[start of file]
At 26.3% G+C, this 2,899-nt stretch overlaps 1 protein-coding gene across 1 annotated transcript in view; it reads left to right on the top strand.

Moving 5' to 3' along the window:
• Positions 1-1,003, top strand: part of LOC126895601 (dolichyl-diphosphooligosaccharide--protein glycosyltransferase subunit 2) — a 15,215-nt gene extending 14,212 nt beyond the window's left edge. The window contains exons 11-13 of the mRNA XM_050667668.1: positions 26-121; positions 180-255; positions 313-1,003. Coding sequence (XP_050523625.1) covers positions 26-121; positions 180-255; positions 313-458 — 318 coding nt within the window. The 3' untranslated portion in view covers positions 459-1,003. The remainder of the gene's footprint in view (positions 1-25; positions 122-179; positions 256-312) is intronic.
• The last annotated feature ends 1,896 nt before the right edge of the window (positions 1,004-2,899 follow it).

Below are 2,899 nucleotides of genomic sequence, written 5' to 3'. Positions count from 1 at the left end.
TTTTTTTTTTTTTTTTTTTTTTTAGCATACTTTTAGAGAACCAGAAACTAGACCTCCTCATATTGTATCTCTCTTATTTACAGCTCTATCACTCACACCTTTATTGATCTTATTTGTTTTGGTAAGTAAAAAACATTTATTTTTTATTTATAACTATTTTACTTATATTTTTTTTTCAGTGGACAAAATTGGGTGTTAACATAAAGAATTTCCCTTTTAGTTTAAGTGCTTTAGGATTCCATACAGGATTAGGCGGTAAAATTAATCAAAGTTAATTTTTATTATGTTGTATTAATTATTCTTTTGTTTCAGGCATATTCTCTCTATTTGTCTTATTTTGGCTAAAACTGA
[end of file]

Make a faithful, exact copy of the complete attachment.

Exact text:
At 26.3% G+C, this 2,899-nt stretch overlaps 1 protein-coding gene across 1 annotated transcript in view; it reads left to right on the top strand.

Moving 5' to 3' along the window:
• Positions 1-1,003, top strand: part of LOC126895601 (dolichyl-diphosphooligosaccharide--protein glycosyltransferase subunit 2) — a 15,215-nt gene extending 14,212 nt beyond the window's left edge. The window contains exons 11-13 of the mRNA XM_050667668.1: positions 26-121; positions 180-255; positions 313-1,003. Coding sequence (XP_050523625.1) covers positions 26-121; positions 180-255; positions 313-458 — 318 coding nt within the window. The 3' untranslated portion in view covers positions 459-1,003. The remainder of the gene's footprint in view (positions 1-25; positions 122-179; positions 256-312) is intronic.
• The last annotated feature ends 1,896 nt before the right edge of the window (positions 1,004-2,899 follow it).

Below are 2,899 nucleotides of genomic sequence, written 5' to 3'. Positions count from 1 at the left end.
TTTTTTTTTTTTTTTTTTTTTTTAGCATACTTTTAGAGAACCAGAAACTAGACCTCCTCATATTGTATCTCTCTTATTTACAGCTCTATCACTCACACCTTTATTGATCTTATTTGTTTTGGTAAGTAAAAAACATTTATTTTTTATTTATAACTATTTTACTTATATTTTTTTTTCAGTGGACAAAATTGGGTGTTAACATAAAGAATTTCCCTTTTAGTTTAAGTGCTTTAGGATTCCATACAGGATTAGGCGGTAAAATTAATCAAAGTTAATTTTTATTATGTTGTATTAATTATTCTTTTGTTTCAGGCATATTCTCTCTATTTGTCTTATTTTGGCTAAAACTGA